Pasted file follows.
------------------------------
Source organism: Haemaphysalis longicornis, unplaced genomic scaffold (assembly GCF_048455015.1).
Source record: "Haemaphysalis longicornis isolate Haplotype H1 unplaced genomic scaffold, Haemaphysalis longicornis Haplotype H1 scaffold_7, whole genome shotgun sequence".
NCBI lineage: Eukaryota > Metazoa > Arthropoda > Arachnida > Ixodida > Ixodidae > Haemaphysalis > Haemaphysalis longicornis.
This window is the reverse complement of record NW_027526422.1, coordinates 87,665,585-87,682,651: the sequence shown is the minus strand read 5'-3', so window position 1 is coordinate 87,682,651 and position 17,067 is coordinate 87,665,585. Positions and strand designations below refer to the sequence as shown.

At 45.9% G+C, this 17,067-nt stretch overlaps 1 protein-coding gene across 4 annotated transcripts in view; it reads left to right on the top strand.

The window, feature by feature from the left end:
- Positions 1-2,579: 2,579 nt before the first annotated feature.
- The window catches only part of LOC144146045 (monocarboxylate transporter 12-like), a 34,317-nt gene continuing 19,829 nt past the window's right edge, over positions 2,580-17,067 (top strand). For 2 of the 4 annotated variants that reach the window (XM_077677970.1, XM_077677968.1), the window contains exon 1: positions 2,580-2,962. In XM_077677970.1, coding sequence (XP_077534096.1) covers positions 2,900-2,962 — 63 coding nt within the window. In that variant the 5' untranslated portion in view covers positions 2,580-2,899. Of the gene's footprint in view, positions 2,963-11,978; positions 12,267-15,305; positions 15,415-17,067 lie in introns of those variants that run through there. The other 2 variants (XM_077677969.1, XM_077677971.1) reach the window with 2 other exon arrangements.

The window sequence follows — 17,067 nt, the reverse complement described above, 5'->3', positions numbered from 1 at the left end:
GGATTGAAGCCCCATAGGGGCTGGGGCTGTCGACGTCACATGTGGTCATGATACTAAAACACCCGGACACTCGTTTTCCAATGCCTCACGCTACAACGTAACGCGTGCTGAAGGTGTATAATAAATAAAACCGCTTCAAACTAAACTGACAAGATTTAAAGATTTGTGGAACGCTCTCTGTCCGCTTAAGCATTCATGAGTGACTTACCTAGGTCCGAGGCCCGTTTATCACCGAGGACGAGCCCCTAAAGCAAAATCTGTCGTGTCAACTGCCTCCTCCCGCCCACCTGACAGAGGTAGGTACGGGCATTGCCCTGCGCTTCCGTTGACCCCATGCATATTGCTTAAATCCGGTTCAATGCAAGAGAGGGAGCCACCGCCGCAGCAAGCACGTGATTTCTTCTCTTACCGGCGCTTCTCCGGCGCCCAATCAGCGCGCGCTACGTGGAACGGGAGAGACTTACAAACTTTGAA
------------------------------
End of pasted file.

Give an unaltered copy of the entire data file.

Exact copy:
Source organism: Haemaphysalis longicornis, unplaced genomic scaffold (assembly GCF_048455015.1).
Source record: "Haemaphysalis longicornis isolate Haplotype H1 unplaced genomic scaffold, Haemaphysalis longicornis Haplotype H1 scaffold_7, whole genome shotgun sequence".
NCBI lineage: Eukaryota > Metazoa > Arthropoda > Arachnida > Ixodida > Ixodidae > Haemaphysalis > Haemaphysalis longicornis.
This window is the reverse complement of record NW_027526422.1, coordinates 87,665,585-87,682,651: the sequence shown is the minus strand read 5'-3', so window position 1 is coordinate 87,682,651 and position 17,067 is coordinate 87,665,585. Positions and strand designations below refer to the sequence as shown.

At 45.9% G+C, this 17,067-nt stretch overlaps 1 protein-coding gene across 4 annotated transcripts in view; it reads left to right on the top strand.

The window, feature by feature from the left end:
- Positions 1-2,579: 2,579 nt before the first annotated feature.
- The window catches only part of LOC144146045 (monocarboxylate transporter 12-like), a 34,317-nt gene continuing 19,829 nt past the window's right edge, over positions 2,580-17,067 (top strand). For 2 of the 4 annotated variants that reach the window (XM_077677970.1, XM_077677968.1), the window contains exon 1: positions 2,580-2,962. In XM_077677970.1, coding sequence (XP_077534096.1) covers positions 2,900-2,962 — 63 coding nt within the window. In that variant the 5' untranslated portion in view covers positions 2,580-2,899. Of the gene's footprint in view, positions 2,963-11,978; positions 12,267-15,305; positions 15,415-17,067 lie in introns of those variants that run through there. The other 2 variants (XM_077677969.1, XM_077677971.1) reach the window with 2 other exon arrangements.

The window sequence follows — 17,067 nt, the reverse complement described above, 5'->3', positions numbered from 1 at the left end:
GGATTGAAGCCCCATAGGGGCTGGGGCTGTCGACGTCACATGTGGTCATGATACTAAAACACCCGGACACTCGTTTTCCAATGCCTCACGCTACAACGTAACGCGTGCTGAAGGTGTATAATAAATAAAACCGCTTCAAACTAAACTGACAAGATTTAAAGATTTGTGGAACGCTCTCTGTCCGCTTAAGCATTCATGAGTGACTTACCTAGGTCCGAGGCCCGTTTATCACCGAGGACGAGCCCCTAAAGCAAAATCTGTCGTGTCAACTGCCTCCTCCCGCCCACCTGACAGAGGTAGGTACGGGCATTGCCCTGCGCTTCCGTTGACCCCATGCATATTGCTTAAATCCGGTTCAATGCAAGAGAGGGAGCCACCGCCGCAGCAAGCACGTGATTTCTTCTCTTACCGGCGCTTCTCCGGCGCCCAATCAGCGCGCGCTACGTGGAACGGGAGAGACTTACAAACTTTGAA